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Wilhelm and Else Heraeus Symposium for Breakthroughs in Physical Sciences

Wilhelm and Else Heraeus Foundation, Falling Walls Foundation | Alex Zylstra, Luciano Rezzolla, Peter Baum, Stefan Ulmer, Sebastian Klembt, Anthony Kucernak, Silke Ospelkaus

In cooperation with our partners, Falling Walls is hosting this unique format to connect researchers in the physical sciences from all over the world. The symposium gathers the 2022 Winners for the Falling Walls Breakthrough of the Year 2021 in Physical Sciences as well as partners from academia and business to discuss the most pressing issues and recent breakthroughs regarding mathematical, physical and chemical phenomena and related technologies.

The event is cohosted by our partner Wilhelm and Else Heraeus Foundation

About the Venue

Alex Zylstra

Lawrence Livermore National Laboratory

Dr. Alex Zylstra received his undergraduate degree from Pomona College in 2009, and his PhD. from the Massachusetts Institute of Technology in 2015. He joined Los Alamos National Laboratory as a Reines Postdoctoral Fellow, and then became a member of the scientific staff at Lawrence Livermore Laboratory in 2018. He has studied numerous areas of high-energy-density physics and inertial confinement fusion, including nuclear astrophysics, charged-particle transport, and the development of novel inertial fusion designs. He was the experimental lead for the Hybrid E campaign on NIF, which generated the first burning and ignited plasmas in the laboratory. His work has been recognized by a DOE Early Career award in 2018 and a Livermore early career award in 2021.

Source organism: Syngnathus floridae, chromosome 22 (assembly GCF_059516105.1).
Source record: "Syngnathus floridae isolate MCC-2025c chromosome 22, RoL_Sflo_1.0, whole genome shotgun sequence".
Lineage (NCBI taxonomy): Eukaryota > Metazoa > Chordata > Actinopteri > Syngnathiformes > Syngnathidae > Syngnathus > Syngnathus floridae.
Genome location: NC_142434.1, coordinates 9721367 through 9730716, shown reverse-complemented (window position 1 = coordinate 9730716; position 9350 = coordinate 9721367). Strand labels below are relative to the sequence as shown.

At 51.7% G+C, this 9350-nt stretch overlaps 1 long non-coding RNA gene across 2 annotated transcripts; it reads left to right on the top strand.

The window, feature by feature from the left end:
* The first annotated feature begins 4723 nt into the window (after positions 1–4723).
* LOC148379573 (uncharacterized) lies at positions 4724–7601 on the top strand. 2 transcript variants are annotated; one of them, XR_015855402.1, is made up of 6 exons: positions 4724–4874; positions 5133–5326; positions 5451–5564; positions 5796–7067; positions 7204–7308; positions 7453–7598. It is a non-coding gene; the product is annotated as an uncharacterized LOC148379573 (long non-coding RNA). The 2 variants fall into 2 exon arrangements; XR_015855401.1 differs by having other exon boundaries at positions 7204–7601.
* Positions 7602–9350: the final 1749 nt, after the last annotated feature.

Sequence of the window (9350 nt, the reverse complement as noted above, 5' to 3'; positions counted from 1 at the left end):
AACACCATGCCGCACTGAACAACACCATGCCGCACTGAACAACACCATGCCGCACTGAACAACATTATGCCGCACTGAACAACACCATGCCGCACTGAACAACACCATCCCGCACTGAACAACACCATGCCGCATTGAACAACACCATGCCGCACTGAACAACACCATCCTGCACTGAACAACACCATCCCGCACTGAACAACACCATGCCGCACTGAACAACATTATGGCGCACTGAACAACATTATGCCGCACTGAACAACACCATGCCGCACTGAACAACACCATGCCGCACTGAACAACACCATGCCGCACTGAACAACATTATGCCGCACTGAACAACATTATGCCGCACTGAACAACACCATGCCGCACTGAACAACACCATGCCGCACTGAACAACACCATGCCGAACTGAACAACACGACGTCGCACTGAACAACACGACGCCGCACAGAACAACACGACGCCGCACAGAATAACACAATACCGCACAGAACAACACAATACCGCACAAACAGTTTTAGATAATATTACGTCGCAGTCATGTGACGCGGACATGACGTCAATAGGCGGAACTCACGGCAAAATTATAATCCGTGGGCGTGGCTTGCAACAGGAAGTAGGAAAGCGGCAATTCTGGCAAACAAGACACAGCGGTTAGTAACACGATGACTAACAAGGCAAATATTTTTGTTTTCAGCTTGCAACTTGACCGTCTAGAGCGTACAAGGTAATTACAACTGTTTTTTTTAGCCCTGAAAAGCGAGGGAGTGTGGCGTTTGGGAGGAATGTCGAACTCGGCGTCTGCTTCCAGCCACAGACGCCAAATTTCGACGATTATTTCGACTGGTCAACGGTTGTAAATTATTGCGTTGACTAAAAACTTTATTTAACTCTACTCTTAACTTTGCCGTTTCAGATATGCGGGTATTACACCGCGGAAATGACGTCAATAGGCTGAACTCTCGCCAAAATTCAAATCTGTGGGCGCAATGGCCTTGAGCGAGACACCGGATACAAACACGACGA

Luciano Rezzolla is the Chair of Theoretical Astrophysics at the Institute for Theoretical Physics at Goethe University Frankfurt, Germany. His main research topics are astrophysical compact objects such as black holes and neutron stars, which he investigates by means of numerical simulations on supercomputers. He is a member of the Executive Board of the Event Horizon Telescope Collaboration (EHTC). He has written more than 300 articles, a well-known textbook (“Relativistic Hydrodynamics”) and a public-outreach book (“The Irresistible Attraction of Gravity”) that has been translated in several languages. He has received numerous prizes including the Karl Schwarzschild Prize, the Frankfurt Physics Prize, the Golden Seal of the University of Bari, the 2020 Breakthrough Prize for Fundamental Physics (with EHTC) and the Einstein Medal (with EHTC). Since 2019 he is the Andrews Professor in Astronomy at Trinity College, Dublin. He has received an ERC Synergy Grant (2014) and an ERC Advanced Grant (2021).

Peter Baum

University of Konstanz

Peter Baum is a professor of physics at the University of Konstanz, Germany. He received his PhD in 2005 from Ludwig-Maximilians-Universität München, worked as a postdoctoral scholar with Prof. Zewail at Caltech and was a junior group leader with Prof. Krausz at the Max-Planck-Institute of Quantum Optics. His current research in Konstanz focuses on the interaction of light and matter at ultimately small dimensions of space and time, using electron pulses under light-cycle control. In his spare time, he listens to metal music and goes skiing, swimming or surfing.

Stefan Ulmer

RIKEN, Institute for Physical and Chemical Sciences